1001 Book Review: Anagrams by Lorrie Moore
Anagrams by Lorrie Moore
First Published: 1985
Rating: 3 stars
Reviewed by: Jen
Find it/Buy it here:Anagrams (Vintage Contemporaries)
Do you ever wonder how your life and all your relationships could be different by shifting small details around? If so, you might just enjoy Lorrie Moore’s Anagrams.
Until this book, I had never read anything by Moore. Perhaps this is because I generally don’t like short stories. I often feel unsatisfied by short stories. As I have mentioned before, I like to get to know my characters and spend time with them before they disappear and new ones take their place. I guess this was a good book for me since it is a short story collection that follows the same characters throughout the course of the whole book. It has much less of a short story feel than do traditional collections.
Anagrams is a clever concept for a book. The novel is comprised of 5 short stories that are structured like anagrams. Each chapter represents one version of a relationship between the protagonist and her friend. Benna, the protagonist is a lounge singer, aerobics instructor, and teacher in the various iterations of her life told in these stories. In each chapter, Moore shuffles roles, facts, and events in such a way that the reader is left wondering which event represents reality and which pieces are fiction.
I’m a self-admitted book snob. I usually (but not always) dislike commercial fiction and I’ve never found a chick-lit book that I can tolerate. Reading about contemporary women in books that emphasize shopping, dating, and eating ice cream to drown sorrows makes me want to stick a poker in my eyes. In some ways, the tone of this book resembles commercial chick-lit books and I had poker in hand, but, then things changed. Anagrams is most definitely not Chick-lit. For one thing, there’s more attention placed on writing and structure than you’ll find in commercial chick-lit genre, and it’s not simply about dating and shopping but rather is a more complex analysis of contemporary relationships and love.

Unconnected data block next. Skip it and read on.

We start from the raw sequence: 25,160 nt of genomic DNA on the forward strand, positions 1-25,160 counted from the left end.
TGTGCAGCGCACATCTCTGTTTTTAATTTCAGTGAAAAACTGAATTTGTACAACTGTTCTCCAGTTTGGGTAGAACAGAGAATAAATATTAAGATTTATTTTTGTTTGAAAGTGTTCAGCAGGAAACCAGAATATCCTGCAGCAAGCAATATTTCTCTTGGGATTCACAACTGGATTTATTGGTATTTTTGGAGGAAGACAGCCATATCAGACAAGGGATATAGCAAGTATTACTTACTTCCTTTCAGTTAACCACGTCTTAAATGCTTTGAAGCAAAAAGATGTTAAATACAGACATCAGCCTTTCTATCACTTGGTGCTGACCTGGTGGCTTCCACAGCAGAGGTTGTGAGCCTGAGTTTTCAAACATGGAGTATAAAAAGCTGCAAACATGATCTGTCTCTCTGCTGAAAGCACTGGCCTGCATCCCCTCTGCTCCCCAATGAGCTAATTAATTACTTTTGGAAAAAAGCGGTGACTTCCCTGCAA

While I found Benna, the protagonist, to be annoyingly whiny at times, I also found moments of humor and emotional tenderness. In one version, Benna is a professor at a community college and her observations of the teaching process and her students hit close to home in an humorous way. Anagrams is a book that seems directed toward women, and particularly women in their 30s (like me). The flawed Benna is searching for meaning and a sense of identity and I really felt for her as she struggled to find these things. The book covers themes of loneliness, love, social connectedness, and existential search for meaning.
Finally, while I really liked the concept of anagrams as a way to structure the book, I’m not sure the author pulled it off in an entirely effective way. The first 4 versions/chapters were relatively short and got lost when the final chapter seemed to take over. Maybe the point was to emphasize how the final version was the “real” version of Benna’s life while the others were just alternate realities. Chapter 1 was told from a different point of view and seemed somewhat out of place from the rest of the chapters.
Overall, I found it a humorous read that packed a real emotional punch. The last chapter was by far the best chapter and I had to push through the chick-lit tone of the first chapters before I was able to enjoy the book. I will say that this book will be more enjoyable to women. Although the themes in the book are ones that will be interesting to both male and female readers, the tone and style of this book will be more appealing to women. I read this book as part of a group challenge and the male reader in our group hated it.
Have you read this book, or any others by Moore? What do you think about her works? We’d love to hear your thoughts.
Want to try it for yourself? Find it here: Anagrams (Vintage Contemporaries)